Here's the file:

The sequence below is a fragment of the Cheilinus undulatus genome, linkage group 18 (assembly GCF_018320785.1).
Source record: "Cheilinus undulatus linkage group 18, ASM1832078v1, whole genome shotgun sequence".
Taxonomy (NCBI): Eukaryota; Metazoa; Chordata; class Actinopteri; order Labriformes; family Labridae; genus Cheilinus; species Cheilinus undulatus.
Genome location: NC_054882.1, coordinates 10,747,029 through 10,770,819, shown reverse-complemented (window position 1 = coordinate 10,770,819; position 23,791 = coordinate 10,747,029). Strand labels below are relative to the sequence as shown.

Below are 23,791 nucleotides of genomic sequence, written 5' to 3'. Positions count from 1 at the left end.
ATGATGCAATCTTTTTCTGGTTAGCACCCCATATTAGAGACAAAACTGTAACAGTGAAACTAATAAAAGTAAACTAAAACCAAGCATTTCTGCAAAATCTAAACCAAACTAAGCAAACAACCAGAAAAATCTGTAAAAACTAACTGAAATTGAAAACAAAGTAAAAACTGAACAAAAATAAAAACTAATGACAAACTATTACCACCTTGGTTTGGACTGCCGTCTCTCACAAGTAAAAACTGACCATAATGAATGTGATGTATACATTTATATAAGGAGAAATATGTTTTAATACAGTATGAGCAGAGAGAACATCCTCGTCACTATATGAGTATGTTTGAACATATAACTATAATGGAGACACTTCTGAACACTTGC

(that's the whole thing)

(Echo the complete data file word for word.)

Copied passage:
The sequence below is a fragment of the Cheilinus undulatus genome, linkage group 18 (assembly GCF_018320785.1).
Source record: "Cheilinus undulatus linkage group 18, ASM1832078v1, whole genome shotgun sequence".
Taxonomy (NCBI): Eukaryota; Metazoa; Chordata; class Actinopteri; order Labriformes; family Labridae; genus Cheilinus; species Cheilinus undulatus.
Genome location: NC_054882.1, coordinates 10,747,029 through 10,770,819, shown reverse-complemented (window position 1 = coordinate 10,770,819; position 23,791 = coordinate 10,747,029). Strand labels below are relative to the sequence as shown.

Below are 23,791 nucleotides of genomic sequence, written 5' to 3'. Positions count from 1 at the left end.
ATGATGCAATCTTTTTCTGGTTAGCACCCCATATTAGAGACAAAACTGTAACAGTGAAACTAATAAAAGTAAACTAAAACCAAGCATTTCTGCAAAATCTAAACCAAACTAAGCAAACAACCAGAAAAATCTGTAAAAACTAACTGAAATTGAAAACAAAGTAAAAACTGAACAAAAATAAAAACTAATGACAAACTATTACCACCTTGGTTTGGACTGCCGTCTCTCACAAGTAAAAACTGACCATAATGAATGTGATGTATACATTTATATAAGGAGAAATATGTTTTAATACAGTATGAGCAGAGAGAACATCCTCGTCACTATATGAGTATGTTTGAACATATAACTATAATGGAGACACTTCTGAACACTTGC